Tuesday, April 30, 2013


By Diane Franklin

In the mid-eighties, I developed an unashamed crush on Diane Franklin. Nothing too remarkable or unique about a young film-lover harbouring a bit of a thing for an unattainable celebrity, the curious exception here being that I fell for Franklin three times in different movies before I realised I was smitten by the same actress, so effective was her ability to completely disappear, chameleon-like, into her roles (no matter how lightweight those roles may have seemed on paper). In Amityville II: The Possession (1982) she portrayed the teenaged Patricia, innocent and sweet yet aroused by dark, forbidden sexuality. In ‘Savage’ Steve Holland’s brilliant teen comedy Better off Dead (1985) she was the petite and intelligent French exchange student living next door to dumped, depressed everyman John Cusack, while in the live-action comic book horror of TerrorVision (1986) she was the exaggerated Cyndi Lauper-esque valley girl trying to deal with a dysfunctional family and a blob from outer space that was slowly devouring the whole household. While the mainstream media may have been touting Molly Ringwald as the queen of 80s teen cinema, for me that tiara always belonged to Diane Franklin. Apart from always being so much fun to watch, I think I identified with (and was attracted to) the ‘misfit’ side that inhabited most of her characters.

In The Excellent Adventures of the Last American, French-Exchange Babe of the 80s, Diane Franklin looks back on her childhood in Plainview, Long Island, her teen modelling career and early appearances on daytime soaps and TV movies of the week, and of course the 80s films which she is so fondly remembered for. Apart from the three films previously mentioned, Franklin also appeared in The Last American Virgin (1982), Second Time Lucky (1985) and Bill & Ted’s Excellent Adventure (1989). Each film is given a brief chapter, and in a fun little touch Diane gives each chapter a film-like ‘rating’ that warns younger readers about any upcoming racy material!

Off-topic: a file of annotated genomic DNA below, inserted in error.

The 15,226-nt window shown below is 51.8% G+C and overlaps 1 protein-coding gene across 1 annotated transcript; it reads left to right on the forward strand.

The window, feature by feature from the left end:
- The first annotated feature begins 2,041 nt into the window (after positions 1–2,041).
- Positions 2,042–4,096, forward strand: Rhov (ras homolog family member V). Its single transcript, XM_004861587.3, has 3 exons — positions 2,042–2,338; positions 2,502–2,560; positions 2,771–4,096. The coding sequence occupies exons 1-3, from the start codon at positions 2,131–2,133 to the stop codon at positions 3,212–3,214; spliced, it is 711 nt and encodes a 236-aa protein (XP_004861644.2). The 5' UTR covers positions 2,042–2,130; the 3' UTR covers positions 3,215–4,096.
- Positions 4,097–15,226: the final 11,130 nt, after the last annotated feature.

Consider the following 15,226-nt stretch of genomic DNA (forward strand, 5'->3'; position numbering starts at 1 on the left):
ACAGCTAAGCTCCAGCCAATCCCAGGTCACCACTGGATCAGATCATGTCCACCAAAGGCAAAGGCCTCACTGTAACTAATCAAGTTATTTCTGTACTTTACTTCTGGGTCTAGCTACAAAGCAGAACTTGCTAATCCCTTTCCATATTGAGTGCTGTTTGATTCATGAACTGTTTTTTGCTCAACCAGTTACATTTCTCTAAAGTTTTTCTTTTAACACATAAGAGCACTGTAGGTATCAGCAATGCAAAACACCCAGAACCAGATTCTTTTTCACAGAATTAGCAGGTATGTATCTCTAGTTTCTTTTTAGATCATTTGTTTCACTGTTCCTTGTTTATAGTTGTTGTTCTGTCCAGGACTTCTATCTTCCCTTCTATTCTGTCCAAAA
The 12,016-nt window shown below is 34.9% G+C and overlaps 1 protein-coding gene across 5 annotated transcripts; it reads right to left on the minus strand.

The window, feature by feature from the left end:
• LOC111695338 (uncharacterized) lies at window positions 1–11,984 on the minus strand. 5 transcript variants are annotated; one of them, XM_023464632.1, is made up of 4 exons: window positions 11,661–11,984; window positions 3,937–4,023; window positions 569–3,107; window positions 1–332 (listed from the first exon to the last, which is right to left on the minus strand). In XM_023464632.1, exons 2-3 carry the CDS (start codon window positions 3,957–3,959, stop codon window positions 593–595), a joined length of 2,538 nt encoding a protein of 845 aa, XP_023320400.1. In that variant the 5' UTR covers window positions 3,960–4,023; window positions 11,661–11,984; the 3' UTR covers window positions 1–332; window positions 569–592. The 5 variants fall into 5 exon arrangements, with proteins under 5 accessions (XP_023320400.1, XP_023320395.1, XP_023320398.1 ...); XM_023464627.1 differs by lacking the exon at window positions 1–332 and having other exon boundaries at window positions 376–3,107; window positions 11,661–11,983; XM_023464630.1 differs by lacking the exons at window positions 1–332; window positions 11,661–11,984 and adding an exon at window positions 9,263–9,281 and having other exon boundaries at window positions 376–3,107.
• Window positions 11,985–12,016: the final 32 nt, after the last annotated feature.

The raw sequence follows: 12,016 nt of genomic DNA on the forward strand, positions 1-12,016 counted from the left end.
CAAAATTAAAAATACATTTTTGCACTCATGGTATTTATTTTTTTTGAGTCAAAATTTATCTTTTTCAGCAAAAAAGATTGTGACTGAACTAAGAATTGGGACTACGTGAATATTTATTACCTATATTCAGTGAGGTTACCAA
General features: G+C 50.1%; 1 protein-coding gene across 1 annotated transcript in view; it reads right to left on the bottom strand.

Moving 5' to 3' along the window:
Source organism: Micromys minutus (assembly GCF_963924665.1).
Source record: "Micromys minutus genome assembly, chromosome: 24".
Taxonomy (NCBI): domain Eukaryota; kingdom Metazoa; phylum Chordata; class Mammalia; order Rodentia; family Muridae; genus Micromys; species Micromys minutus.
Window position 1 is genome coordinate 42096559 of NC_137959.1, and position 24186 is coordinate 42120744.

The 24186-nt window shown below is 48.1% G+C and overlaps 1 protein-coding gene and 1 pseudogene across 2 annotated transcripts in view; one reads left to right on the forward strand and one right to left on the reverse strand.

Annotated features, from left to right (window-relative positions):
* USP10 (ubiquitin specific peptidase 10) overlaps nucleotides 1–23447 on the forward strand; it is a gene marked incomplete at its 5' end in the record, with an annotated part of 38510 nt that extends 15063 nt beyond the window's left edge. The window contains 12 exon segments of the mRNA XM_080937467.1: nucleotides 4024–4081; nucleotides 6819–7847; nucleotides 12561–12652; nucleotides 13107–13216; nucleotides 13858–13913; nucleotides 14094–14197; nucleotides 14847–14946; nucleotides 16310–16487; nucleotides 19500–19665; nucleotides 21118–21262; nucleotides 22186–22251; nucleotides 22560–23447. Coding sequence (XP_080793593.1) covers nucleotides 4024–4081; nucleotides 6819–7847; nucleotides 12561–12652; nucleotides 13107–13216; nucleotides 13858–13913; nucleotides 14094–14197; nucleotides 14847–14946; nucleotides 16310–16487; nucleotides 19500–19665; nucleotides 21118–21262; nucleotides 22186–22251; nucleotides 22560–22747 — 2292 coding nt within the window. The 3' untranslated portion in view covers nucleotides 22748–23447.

This isn’t some kind of tell-all, scandalous cash grab, nor is it an in-depth autobiography of Diane Franklin's private life, and I doubt it was ever intended to be either of these. It’s more like the ultimate souvenir scrapbook of her career, presented in a way that allows Franklin’s infectious personality to shine through. She just seems like such a genuinely nice, positive and upbeat person, happy with where she is in life and with an appreciative grasp on her contribution to 80s pop cinema culture.

Breezy but entertaining and filled with a wealth of terrific black & white photographs from all periods of Franklin’s life and career, The Excellent Adventures of the Last American, French-Exchange Babe of the 80s is – as the title suggests – a truly excellent 114 page volume that is bound to bring back nostalgic pangs and memories of all-night VHS marathons, sitting up with friends (or alone) by the light of the cathode ray, feeding tape after tape into the hungry VCR, while you sat back and snacked on chips and cola (or bongs, beer and pizza, depending on what the mood called for and the wallet allowed).

Order Diane Franklin’s book (published in large trade paperback format) exclusively from Amazon here:
Review Copyright John Harrison 2013